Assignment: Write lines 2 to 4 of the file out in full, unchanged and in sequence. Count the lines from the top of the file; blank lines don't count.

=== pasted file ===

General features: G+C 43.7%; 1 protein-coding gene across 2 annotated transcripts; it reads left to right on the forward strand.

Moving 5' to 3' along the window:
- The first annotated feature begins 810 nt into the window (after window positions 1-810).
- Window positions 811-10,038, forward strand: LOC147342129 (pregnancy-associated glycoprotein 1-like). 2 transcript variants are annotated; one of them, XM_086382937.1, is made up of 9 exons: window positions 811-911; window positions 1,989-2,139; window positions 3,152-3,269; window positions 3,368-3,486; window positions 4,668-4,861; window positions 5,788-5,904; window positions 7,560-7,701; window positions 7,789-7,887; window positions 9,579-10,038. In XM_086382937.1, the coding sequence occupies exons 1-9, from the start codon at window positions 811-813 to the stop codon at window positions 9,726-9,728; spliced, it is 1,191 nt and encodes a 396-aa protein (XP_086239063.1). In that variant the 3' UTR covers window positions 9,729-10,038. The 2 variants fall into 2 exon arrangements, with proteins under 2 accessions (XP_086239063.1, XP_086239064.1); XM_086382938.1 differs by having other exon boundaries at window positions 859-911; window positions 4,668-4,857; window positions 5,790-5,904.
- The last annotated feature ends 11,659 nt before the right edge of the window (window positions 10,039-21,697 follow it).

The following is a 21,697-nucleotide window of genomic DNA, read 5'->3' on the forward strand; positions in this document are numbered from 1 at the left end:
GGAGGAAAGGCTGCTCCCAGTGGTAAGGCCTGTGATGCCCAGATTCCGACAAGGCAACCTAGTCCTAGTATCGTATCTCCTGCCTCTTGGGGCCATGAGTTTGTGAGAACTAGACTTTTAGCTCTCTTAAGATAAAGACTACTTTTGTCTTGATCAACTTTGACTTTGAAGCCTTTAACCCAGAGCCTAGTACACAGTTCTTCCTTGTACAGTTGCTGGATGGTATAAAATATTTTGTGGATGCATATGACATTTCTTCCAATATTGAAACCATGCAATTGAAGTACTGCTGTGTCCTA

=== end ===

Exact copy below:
Moving 5' to 3' along the window:
- The first annotated feature begins 810 nt into the window (after window positions 1-810).
- Window positions 811-10,038, forward strand: LOC147342129 (pregnancy-associated glycoprotein 1-like). 2 transcript variants are annotated; one of them, XM_086382937.1, is made up of 9 exons: window positions 811-911; window positions 1,989-2,139; window positions 3,152-3,269; window positions 3,368-3,486; window positions 4,668-4,861; window positions 5,788-5,904; window positions 7,560-7,701; window positions 7,789-7,887; window positions 9,579-10,038. In XM_086382937.1, the coding sequence occupies exons 1-9, from the start codon at window positions 811-813 to the stop codon at window positions 9,726-9,728; spliced, it is 1,191 nt and encodes a 396-aa protein (XP_086239063.1). In that variant the 3' UTR covers window positions 9,729-10,038. The 2 variants fall into 2 exon arrangements, with proteins under 2 accessions (XP_086239063.1, XP_086239064.1); XM_086382938.1 differs by having other exon boundaries at window positions 859-911; window positions 4,668-4,857; window positions 5,790-5,904.